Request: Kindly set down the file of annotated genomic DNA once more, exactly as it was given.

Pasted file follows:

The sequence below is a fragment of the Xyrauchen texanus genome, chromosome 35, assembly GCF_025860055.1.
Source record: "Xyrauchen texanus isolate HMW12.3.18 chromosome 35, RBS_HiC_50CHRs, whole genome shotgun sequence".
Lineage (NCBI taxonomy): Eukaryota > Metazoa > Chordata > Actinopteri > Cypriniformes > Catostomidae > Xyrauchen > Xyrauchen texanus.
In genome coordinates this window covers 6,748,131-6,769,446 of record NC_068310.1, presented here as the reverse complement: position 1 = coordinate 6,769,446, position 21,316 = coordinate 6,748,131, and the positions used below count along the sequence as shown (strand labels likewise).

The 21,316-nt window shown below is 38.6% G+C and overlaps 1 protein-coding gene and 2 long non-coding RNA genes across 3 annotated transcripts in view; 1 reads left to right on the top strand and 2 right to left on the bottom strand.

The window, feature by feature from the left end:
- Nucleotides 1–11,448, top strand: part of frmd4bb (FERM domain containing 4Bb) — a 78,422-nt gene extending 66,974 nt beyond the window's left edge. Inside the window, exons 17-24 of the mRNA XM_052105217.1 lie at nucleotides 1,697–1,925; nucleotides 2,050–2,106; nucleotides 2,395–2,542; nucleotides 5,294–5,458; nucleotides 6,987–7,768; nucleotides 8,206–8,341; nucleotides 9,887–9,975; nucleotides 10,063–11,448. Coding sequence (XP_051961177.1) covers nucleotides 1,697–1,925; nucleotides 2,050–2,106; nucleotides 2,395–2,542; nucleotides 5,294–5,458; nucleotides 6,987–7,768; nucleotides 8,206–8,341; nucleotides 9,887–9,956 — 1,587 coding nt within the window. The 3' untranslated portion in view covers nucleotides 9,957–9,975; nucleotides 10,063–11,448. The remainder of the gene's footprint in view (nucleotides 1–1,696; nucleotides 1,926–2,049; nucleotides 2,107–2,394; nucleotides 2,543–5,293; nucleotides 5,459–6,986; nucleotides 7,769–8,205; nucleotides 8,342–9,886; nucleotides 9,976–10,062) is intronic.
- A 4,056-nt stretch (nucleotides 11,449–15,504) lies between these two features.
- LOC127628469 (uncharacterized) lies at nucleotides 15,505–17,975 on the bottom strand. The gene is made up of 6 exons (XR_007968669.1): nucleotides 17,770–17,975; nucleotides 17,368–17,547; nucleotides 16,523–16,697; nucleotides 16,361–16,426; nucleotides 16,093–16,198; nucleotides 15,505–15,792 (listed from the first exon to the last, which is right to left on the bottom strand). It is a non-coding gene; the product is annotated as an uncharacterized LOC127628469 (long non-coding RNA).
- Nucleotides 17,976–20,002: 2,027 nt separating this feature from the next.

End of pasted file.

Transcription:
The sequence below is a fragment of the Xyrauchen texanus genome, chromosome 35, assembly GCF_025860055.1.
Source record: "Xyrauchen texanus isolate HMW12.3.18 chromosome 35, RBS_HiC_50CHRs, whole genome shotgun sequence".
Lineage (NCBI taxonomy): Eukaryota > Metazoa > Chordata > Actinopteri > Cypriniformes > Catostomidae > Xyrauchen > Xyrauchen texanus.
In genome coordinates this window covers 6,748,131-6,769,446 of record NC_068310.1, presented here as the reverse complement: position 1 = coordinate 6,769,446, position 21,316 = coordinate 6,748,131, and the positions used below count along the sequence as shown (strand labels likewise).

The 21,316-nt window shown below is 38.6% G+C and overlaps 1 protein-coding gene and 2 long non-coding RNA genes across 3 annotated transcripts in view; 1 reads left to right on the top strand and 2 right to left on the bottom strand.

The window, feature by feature from the left end:
- Nucleotides 1–11,448, top strand: part of frmd4bb (FERM domain containing 4Bb) — a 78,422-nt gene extending 66,974 nt beyond the window's left edge. Inside the window, exons 17-24 of the mRNA XM_052105217.1 lie at nucleotides 1,697–1,925; nucleotides 2,050–2,106; nucleotides 2,395–2,542; nucleotides 5,294–5,458; nucleotides 6,987–7,768; nucleotides 8,206–8,341; nucleotides 9,887–9,975; nucleotides 10,063–11,448. Coding sequence (XP_051961177.1) covers nucleotides 1,697–1,925; nucleotides 2,050–2,106; nucleotides 2,395–2,542; nucleotides 5,294–5,458; nucleotides 6,987–7,768; nucleotides 8,206–8,341; nucleotides 9,887–9,956 — 1,587 coding nt within the window. The 3' untranslated portion in view covers nucleotides 9,957–9,975; nucleotides 10,063–11,448. The remainder of the gene's footprint in view (nucleotides 1–1,696; nucleotides 1,926–2,049; nucleotides 2,107–2,394; nucleotides 2,543–5,293; nucleotides 5,459–6,986; nucleotides 7,769–8,205; nucleotides 8,342–9,886; nucleotides 9,976–10,062) is intronic.
- A 4,056-nt stretch (nucleotides 11,449–15,504) lies between these two features.
- LOC127628469 (uncharacterized) lies at nucleotides 15,505–17,975 on the bottom strand. The gene is made up of 6 exons (XR_007968669.1): nucleotides 17,770–17,975; nucleotides 17,368–17,547; nucleotides 16,523–16,697; nucleotides 16,361–16,426; nucleotides 16,093–16,198; nucleotides 15,505–15,792 (listed from the first exon to the last, which is right to left on the bottom strand). It is a non-coding gene; the product is annotated as an uncharacterized LOC127628469 (long non-coding RNA).
- Nucleotides 17,976–20,002: 2,027 nt separating this feature from the next.